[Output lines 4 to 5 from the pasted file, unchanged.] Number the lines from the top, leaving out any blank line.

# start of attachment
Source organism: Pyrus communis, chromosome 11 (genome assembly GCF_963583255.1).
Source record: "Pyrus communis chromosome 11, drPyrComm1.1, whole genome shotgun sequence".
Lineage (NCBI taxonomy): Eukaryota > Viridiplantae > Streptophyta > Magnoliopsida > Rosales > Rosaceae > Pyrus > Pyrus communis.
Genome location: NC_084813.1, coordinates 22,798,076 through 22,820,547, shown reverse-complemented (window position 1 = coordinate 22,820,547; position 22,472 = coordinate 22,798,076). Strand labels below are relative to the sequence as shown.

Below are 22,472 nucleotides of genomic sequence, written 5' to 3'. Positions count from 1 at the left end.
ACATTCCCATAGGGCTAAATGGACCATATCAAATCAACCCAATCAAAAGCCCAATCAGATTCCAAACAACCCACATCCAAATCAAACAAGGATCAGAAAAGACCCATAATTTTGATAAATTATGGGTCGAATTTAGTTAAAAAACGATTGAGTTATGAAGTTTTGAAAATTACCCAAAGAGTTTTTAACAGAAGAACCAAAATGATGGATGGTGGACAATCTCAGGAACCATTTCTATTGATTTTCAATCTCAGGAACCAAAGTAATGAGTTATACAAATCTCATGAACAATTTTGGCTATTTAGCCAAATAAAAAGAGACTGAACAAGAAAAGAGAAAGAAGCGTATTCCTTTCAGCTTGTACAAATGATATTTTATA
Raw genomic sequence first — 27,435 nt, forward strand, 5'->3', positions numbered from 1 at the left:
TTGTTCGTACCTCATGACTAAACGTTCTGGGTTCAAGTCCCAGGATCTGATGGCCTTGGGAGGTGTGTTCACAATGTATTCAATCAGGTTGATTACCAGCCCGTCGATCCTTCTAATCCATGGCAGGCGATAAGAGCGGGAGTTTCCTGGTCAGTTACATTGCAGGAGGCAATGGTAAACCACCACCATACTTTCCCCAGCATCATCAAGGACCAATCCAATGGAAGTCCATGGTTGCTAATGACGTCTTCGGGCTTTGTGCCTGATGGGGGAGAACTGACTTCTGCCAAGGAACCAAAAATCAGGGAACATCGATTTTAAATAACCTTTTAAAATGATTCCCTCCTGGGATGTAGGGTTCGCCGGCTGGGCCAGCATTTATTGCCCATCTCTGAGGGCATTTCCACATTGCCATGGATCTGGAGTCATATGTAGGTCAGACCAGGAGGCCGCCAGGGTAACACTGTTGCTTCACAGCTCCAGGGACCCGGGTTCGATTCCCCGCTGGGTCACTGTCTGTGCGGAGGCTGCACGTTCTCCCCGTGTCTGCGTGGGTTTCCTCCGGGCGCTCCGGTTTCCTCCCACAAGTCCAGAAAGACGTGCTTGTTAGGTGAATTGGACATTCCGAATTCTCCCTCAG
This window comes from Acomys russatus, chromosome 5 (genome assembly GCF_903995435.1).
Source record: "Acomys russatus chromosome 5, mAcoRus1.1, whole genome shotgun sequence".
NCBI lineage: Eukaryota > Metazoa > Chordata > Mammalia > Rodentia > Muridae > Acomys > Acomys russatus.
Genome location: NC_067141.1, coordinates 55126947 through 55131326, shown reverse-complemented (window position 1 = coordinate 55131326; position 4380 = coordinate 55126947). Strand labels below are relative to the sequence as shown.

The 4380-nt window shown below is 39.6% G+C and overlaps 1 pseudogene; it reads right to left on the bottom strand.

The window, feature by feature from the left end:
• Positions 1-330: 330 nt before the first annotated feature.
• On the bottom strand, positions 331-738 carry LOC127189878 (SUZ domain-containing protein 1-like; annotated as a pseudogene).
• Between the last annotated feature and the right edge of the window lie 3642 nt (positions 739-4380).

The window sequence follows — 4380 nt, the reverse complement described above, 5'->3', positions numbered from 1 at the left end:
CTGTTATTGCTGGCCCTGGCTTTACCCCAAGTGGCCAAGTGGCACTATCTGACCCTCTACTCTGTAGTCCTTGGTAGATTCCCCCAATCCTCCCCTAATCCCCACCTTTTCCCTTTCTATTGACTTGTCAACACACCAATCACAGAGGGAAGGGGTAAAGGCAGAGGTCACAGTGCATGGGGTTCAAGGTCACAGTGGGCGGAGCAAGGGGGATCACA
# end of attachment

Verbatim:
Genome location: NC_084813.1, coordinates 22,798,076 through 22,820,547, shown reverse-complemented (window position 1 = coordinate 22,820,547; position 22,472 = coordinate 22,798,076). Strand labels below are relative to the sequence as shown.

Below are 22,472 nucleotides of genomic sequence, written 5' to 3'. Positions count from 1 at the left end.